Friday, June 8, 2012

An Orkney Murder (Rose McQuinn #3), by Alanna Knight (author), Hilary Neville (narrator)

Ulverscroft Soundings, Ltd., ISBN 9781845599209, June 2008

This is the the third book in the series, and the first that I've read. There's some backstory, but it was pretty easy to pick up enough to enjoy this story.

Rose McQuinn is trying to decide whether to marry her new love, an Edinburgh police detective, and is relieved, finally, two years after her return from America, to get an invitation to visit her sister Emily and her family on the island of Orkney, where Emily, Rose, and Rose's first love and now (probably) deceased husband, Danny McQuinn, grew up.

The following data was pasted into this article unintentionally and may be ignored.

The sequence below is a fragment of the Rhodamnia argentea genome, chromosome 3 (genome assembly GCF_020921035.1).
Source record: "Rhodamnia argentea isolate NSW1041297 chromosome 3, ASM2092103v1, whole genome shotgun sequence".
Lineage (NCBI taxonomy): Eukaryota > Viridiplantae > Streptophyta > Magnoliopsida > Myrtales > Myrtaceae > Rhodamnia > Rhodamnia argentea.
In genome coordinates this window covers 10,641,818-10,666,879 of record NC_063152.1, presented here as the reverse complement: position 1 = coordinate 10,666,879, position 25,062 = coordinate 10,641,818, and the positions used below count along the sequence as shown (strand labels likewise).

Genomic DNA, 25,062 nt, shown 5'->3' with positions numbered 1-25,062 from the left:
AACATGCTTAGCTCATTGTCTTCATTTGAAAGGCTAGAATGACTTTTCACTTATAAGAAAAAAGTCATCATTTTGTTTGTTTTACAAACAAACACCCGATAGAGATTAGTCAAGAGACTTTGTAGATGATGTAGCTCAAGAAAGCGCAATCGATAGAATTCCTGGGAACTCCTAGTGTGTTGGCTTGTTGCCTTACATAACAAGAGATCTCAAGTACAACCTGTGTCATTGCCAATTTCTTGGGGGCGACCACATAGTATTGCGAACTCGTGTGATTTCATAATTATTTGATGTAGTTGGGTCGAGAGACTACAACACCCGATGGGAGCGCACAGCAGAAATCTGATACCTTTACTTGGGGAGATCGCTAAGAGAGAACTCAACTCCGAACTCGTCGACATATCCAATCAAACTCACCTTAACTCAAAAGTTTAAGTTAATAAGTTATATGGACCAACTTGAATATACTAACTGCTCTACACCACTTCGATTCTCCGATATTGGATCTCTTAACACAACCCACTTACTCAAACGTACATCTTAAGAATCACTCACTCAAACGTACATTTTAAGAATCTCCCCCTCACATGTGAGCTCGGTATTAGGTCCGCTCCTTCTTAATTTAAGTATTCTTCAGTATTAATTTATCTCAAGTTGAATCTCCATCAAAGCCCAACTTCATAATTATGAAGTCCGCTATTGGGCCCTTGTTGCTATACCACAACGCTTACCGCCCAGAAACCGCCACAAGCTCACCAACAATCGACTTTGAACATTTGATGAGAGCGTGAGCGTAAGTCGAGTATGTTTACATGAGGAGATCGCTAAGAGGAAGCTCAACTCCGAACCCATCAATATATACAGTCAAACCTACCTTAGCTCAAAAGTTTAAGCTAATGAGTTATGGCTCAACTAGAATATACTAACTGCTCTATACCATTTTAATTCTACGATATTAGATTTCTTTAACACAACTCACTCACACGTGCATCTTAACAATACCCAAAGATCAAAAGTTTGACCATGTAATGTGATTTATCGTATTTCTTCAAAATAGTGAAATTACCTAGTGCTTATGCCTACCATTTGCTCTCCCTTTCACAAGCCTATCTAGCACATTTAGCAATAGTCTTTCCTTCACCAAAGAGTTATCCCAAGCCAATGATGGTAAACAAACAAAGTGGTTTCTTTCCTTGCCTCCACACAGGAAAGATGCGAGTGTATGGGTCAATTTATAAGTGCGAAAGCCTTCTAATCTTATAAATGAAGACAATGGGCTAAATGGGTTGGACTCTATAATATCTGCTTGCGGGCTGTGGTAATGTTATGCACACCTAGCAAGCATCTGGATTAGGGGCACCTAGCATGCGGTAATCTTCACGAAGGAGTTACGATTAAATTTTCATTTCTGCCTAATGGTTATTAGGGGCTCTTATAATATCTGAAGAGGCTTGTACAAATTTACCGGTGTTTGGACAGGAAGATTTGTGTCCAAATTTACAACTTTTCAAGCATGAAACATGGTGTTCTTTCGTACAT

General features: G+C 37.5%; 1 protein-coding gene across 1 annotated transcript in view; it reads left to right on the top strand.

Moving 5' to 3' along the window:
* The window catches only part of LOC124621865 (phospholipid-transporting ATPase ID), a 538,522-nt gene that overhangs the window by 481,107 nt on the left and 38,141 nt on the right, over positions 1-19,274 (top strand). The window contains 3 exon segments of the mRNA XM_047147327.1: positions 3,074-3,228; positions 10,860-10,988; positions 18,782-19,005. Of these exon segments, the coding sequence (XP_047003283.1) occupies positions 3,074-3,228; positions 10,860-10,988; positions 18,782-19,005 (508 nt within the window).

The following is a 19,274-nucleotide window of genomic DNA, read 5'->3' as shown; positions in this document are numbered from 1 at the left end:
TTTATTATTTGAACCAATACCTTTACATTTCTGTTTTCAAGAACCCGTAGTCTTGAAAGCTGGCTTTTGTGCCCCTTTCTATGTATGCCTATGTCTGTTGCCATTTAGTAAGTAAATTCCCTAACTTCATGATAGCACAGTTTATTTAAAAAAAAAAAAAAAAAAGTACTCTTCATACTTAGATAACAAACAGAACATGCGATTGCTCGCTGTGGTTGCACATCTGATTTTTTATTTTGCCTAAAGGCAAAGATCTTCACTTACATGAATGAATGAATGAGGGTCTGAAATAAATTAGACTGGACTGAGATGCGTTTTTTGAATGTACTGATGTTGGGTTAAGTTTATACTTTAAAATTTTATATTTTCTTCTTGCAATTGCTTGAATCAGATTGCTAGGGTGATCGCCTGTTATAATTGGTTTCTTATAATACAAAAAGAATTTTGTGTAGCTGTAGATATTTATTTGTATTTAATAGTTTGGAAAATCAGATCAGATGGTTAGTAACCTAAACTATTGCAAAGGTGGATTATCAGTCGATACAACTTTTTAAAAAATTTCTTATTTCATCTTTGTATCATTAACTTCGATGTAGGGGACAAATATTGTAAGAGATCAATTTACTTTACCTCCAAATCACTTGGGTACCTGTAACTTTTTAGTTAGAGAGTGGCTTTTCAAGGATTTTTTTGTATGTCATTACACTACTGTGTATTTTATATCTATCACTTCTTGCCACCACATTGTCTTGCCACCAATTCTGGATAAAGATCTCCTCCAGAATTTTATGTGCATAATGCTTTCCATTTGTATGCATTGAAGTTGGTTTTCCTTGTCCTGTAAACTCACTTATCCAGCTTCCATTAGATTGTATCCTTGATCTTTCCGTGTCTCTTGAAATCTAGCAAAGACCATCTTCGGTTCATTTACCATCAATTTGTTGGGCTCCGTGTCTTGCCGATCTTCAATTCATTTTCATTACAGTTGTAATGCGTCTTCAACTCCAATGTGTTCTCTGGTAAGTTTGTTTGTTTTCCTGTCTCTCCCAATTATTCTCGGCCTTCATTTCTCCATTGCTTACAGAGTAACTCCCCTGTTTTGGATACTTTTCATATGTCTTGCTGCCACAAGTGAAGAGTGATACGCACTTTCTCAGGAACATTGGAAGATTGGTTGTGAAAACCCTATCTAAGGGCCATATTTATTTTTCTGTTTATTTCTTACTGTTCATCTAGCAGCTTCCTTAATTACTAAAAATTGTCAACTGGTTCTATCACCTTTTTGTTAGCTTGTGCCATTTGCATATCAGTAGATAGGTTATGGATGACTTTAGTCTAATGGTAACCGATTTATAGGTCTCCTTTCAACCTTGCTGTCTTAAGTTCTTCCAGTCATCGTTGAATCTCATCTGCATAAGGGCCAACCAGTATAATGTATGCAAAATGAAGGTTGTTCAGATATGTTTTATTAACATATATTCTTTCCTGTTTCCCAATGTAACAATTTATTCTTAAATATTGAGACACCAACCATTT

It's her first meeting with her brother-in-law, the first time in years that she's seen her sister Emily and the grandmother who raised them--and her first meeting with a great-grandmother whom she has never heard of before. It's fascinating, and wonderfully restful--until Rose finds herself investigating the death of her sister's husband's first wife, found dead in the bog just outside the family mansion, ten years after she was believed drowned and washed up on the shore, her corpse badly damaged.

When did she really die? How? And who is the woman who was originally buried in her grave?

It's painfully obvious who the most likely suspect is, and Rose is torn between her duty to her family and her duty to the truth.

We get a wonderful look at late 19th century Orkney, women's lives at that time, archaeological digs at that time, and a nifty little historical mystery from Orkney's deep past. Oh, and an engaging mystery with very engaging characters.

Very enjoyable.

I borrowed this book from a friend. 

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